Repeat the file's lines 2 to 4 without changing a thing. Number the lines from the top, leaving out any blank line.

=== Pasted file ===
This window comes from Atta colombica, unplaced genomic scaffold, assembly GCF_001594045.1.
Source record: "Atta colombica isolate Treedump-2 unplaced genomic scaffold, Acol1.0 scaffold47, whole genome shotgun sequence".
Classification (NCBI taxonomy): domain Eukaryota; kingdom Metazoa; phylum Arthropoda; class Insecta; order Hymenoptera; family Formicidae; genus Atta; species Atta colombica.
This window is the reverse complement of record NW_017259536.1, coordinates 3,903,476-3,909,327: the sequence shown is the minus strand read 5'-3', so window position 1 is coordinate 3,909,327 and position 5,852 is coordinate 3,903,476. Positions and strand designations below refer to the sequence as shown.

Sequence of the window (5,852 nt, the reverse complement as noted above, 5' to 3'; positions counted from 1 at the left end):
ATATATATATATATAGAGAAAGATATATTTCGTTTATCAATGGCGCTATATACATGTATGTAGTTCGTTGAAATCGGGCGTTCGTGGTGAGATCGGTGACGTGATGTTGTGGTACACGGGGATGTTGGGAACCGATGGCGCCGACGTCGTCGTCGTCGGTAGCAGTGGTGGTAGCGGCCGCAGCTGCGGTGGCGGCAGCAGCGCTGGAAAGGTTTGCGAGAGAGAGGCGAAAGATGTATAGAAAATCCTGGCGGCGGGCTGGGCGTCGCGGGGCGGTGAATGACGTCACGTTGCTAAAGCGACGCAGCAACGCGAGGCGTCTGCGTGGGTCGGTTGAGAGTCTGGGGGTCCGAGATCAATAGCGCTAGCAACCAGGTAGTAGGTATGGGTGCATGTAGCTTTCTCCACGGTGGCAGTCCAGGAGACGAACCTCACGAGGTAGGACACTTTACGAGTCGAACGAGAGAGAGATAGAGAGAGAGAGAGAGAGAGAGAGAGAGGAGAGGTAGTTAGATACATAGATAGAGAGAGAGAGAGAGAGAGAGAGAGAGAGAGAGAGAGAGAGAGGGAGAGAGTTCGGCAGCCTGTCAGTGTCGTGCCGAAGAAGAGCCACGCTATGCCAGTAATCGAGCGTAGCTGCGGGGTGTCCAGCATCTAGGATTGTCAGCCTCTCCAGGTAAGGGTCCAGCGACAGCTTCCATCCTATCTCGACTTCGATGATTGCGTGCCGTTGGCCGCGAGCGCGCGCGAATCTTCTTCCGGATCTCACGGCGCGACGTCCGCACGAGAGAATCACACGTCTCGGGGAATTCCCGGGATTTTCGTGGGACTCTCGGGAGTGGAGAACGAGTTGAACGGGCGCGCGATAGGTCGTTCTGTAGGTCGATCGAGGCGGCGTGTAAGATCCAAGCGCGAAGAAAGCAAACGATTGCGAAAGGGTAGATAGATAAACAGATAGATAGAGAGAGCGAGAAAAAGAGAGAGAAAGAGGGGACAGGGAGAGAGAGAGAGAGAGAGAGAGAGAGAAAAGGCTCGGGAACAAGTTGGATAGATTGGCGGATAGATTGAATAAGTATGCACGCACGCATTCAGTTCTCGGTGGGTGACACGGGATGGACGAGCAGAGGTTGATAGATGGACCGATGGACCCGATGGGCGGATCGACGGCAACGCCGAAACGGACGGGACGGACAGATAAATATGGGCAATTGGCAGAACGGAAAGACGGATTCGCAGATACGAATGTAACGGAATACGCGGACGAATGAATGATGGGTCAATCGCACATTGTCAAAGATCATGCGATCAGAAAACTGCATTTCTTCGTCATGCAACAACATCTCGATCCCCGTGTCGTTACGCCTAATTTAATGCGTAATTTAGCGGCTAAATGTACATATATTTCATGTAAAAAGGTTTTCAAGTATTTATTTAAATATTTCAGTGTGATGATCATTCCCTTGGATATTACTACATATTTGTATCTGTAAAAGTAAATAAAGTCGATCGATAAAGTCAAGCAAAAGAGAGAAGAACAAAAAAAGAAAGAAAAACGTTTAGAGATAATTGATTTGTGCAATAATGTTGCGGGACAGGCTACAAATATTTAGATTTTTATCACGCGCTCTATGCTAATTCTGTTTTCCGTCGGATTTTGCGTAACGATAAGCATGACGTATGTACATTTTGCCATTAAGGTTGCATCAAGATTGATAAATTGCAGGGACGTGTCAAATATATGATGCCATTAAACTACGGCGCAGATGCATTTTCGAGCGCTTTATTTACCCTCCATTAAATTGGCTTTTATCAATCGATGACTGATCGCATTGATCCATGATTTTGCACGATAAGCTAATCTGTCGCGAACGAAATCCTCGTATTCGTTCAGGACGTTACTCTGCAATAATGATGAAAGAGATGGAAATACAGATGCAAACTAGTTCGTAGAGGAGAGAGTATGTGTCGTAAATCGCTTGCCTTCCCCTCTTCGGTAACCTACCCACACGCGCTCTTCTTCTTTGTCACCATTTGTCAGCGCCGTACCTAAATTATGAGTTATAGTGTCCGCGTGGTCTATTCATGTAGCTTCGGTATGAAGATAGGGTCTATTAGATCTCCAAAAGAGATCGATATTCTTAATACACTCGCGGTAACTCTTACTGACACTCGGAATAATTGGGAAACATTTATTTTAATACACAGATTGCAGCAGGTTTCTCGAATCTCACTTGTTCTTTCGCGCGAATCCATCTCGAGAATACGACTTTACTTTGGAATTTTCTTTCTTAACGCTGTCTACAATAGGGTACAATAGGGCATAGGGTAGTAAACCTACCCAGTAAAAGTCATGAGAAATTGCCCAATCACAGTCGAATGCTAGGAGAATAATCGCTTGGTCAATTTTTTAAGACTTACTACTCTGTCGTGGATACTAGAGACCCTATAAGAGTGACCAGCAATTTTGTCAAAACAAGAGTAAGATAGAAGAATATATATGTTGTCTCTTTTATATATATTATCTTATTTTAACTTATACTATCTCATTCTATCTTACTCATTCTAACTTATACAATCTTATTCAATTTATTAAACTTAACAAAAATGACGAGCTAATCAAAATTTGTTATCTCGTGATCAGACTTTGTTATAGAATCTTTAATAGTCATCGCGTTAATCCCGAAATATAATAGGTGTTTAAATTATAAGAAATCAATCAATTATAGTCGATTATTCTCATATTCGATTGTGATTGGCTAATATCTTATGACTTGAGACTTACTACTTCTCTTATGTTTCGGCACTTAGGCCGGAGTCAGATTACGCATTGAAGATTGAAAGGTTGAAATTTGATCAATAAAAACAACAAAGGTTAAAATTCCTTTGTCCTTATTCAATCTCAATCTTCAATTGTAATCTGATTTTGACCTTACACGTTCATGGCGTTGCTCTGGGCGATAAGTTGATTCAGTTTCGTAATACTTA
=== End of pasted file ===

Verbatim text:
Source record: "Atta colombica isolate Treedump-2 unplaced genomic scaffold, Acol1.0 scaffold47, whole genome shotgun sequence".
Classification (NCBI taxonomy): domain Eukaryota; kingdom Metazoa; phylum Arthropoda; class Insecta; order Hymenoptera; family Formicidae; genus Atta; species Atta colombica.
This window is the reverse complement of record NW_017259536.1, coordinates 3,903,476-3,909,327: the sequence shown is the minus strand read 5'-3', so window position 1 is coordinate 3,909,327 and position 5,852 is coordinate 3,903,476. Positions and strand designations below refer to the sequence as shown.